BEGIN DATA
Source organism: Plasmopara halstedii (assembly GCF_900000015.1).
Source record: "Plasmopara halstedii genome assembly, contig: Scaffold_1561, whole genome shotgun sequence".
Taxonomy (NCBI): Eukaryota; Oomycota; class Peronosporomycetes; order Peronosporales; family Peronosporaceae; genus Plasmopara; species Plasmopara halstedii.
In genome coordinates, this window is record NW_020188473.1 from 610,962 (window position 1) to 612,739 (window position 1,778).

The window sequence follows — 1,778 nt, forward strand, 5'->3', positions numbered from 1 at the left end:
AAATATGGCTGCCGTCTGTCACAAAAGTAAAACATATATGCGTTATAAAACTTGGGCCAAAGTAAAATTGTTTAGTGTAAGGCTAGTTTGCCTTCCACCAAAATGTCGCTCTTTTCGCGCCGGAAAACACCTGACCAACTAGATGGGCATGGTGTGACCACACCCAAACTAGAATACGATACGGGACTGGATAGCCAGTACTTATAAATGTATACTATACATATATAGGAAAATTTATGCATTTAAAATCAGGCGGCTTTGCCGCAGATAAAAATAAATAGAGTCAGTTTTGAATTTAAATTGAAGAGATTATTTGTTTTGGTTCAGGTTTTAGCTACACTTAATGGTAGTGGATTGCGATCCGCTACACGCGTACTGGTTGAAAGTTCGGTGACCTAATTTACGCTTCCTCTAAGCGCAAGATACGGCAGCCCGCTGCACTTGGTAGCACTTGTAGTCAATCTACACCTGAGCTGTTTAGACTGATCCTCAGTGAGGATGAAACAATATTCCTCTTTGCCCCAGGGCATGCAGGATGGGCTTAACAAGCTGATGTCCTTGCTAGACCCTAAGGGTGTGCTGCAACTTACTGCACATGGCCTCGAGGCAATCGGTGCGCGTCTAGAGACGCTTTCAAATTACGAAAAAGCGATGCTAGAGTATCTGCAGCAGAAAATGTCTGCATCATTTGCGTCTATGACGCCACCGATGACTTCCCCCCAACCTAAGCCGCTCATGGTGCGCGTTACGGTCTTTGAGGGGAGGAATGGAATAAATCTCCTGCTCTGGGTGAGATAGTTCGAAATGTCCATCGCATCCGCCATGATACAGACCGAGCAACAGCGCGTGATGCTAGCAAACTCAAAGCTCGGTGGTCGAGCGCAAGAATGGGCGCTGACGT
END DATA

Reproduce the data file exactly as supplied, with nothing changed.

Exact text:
Source organism: Plasmopara halstedii (assembly GCF_900000015.1).
Source record: "Plasmopara halstedii genome assembly, contig: Scaffold_1561, whole genome shotgun sequence".
Taxonomy (NCBI): Eukaryota; Oomycota; class Peronosporomycetes; order Peronosporales; family Peronosporaceae; genus Plasmopara; species Plasmopara halstedii.
In genome coordinates, this window is record NW_020188473.1 from 610,962 (window position 1) to 612,739 (window position 1,778).

The window sequence follows — 1,778 nt, forward strand, 5'->3', positions numbered from 1 at the left end:
AAATATGGCTGCCGTCTGTCACAAAAGTAAAACATATATGCGTTATAAAACTTGGGCCAAAGTAAAATTGTTTAGTGTAAGGCTAGTTTGCCTTCCACCAAAATGTCGCTCTTTTCGCGCCGGAAAACACCTGACCAACTAGATGGGCATGGTGTGACCACACCCAAACTAGAATACGATACGGGACTGGATAGCCAGTACTTATAAATGTATACTATACATATATAGGAAAATTTATGCATTTAAAATCAGGCGGCTTTGCCGCAGATAAAAATAAATAGAGTCAGTTTTGAATTTAAATTGAAGAGATTATTTGTTTTGGTTCAGGTTTTAGCTACACTTAATGGTAGTGGATTGCGATCCGCTACACGCGTACTGGTTGAAAGTTCGGTGACCTAATTTACGCTTCCTCTAAGCGCAAGATACGGCAGCCCGCTGCACTTGGTAGCACTTGTAGTCAATCTACACCTGAGCTGTTTAGACTGATCCTCAGTGAGGATGAAACAATATTCCTCTTTGCCCCAGGGCATGCAGGATGGGCTTAACAAGCTGATGTCCTTGCTAGACCCTAAGGGTGTGCTGCAACTTACTGCACATGGCCTCGAGGCAATCGGTGCGCGTCTAGAGACGCTTTCAAATTACGAAAAAGCGATGCTAGAGTATCTGCAGCAGAAAATGTCTGCATCATTTGCGTCTATGACGCCACCGATGACTTCCCCCCAACCTAAGCCGCTCATGGTGCGCGTTACGGTCTTTGAGGGGAGGAATGGAATAAATCTCCTGCTCTGGGTGAGATAGTTCGAAATGTCCATCGCATCCGCCATGATACAGACCGAGCAACAGCGCGTGATGCTAGCAAACTCAAAGCTCGGTGGTCGAGCGCAAGAATGGGCGCTGACGT